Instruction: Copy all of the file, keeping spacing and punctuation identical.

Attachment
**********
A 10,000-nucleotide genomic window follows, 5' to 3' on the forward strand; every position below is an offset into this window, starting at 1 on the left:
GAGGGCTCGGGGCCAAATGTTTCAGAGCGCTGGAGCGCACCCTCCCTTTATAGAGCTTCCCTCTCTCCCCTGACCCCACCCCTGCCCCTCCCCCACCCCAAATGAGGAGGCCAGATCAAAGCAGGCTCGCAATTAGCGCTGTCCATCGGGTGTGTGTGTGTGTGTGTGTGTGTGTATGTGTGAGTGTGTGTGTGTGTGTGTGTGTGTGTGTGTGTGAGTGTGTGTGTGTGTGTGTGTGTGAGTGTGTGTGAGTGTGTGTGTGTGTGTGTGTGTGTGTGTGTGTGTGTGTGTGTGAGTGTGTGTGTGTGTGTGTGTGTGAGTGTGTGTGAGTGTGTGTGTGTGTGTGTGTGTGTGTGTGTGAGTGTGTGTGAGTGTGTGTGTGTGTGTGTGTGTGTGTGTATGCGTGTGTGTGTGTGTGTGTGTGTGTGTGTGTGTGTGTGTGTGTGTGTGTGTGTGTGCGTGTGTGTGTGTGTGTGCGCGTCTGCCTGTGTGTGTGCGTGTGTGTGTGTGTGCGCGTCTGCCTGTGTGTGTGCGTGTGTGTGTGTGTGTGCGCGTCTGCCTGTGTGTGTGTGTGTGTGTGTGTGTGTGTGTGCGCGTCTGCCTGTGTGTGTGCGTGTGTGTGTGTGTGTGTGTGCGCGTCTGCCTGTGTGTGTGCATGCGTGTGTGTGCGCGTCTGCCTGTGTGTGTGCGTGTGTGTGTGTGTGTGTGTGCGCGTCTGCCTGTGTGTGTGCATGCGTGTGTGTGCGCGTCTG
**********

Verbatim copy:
A 10,000-nucleotide genomic window follows, 5' to 3' on the forward strand; every position below is an offset into this window, starting at 1 on the left:
GAGGGCTCGGGGCCAAATGTTTCAGAGCGCTGGAGCGCACCCTCCCTTTATAGAGCTTCCCTCTCTCCCCTGACCCCACCCCTGCCCCTCCCCCACCCCAAATGAGGAGGCCAGATCAAAGCAGGCTCGCAATTAGCGCTGTCCATCGGGTGTGTGTGTGTGTGTGTGTGTGTGTATGTGTGAGTGTGTGTGTGTGTGTGTGTGTGTGTGTGTGTGAGTGTGTGTGTGTGTGTGTGTGTGAGTGTGTGTGAGTGTGTGTGTGTGTGTGTGTGTGTGTGTGTGTGTGTGTGTGTGAGTGTGTGTGTGTGTGTGTGTGTGAGTGTGTGTGAGTGTGTGTGTGTGTGTGTGTGTGTGTGTGTGAGTGTGTGTGAGTGTGTGTGTGTGTGTGTGTGTGTGTGTATGCGTGTGTGTGTGTGTGTGTGTGTGTGTGTGTGTGTGTGTGTGTGTGTGTGTGTGTGCGTGTGTGTGTGTGTGTGCGCGTCTGCCTGTGTGTGTGCGTGTGTGTGTGTGTGCGCGTCTGCCTGTGTGTGTGCGTGTGTGTGTGTGTGTGCGCGTCTGCCTGTGTGTGTGTGTGTGTGTGTGTGTGTGTGTGCGCGTCTGCCTGTGTGTGTGCGTGTGTGTGTGTGTGTGTGTGCGCGTCTGCCTGTGTGTGTGCATGCGTGTGTGTGCGCGTCTGCCTGTGTGTGTGCGTGTGTGTGTGTGTGTGTGTGCGCGTCTGCCTGTGTGTGTGCATGCGTGTGTGTGCGCGTCTG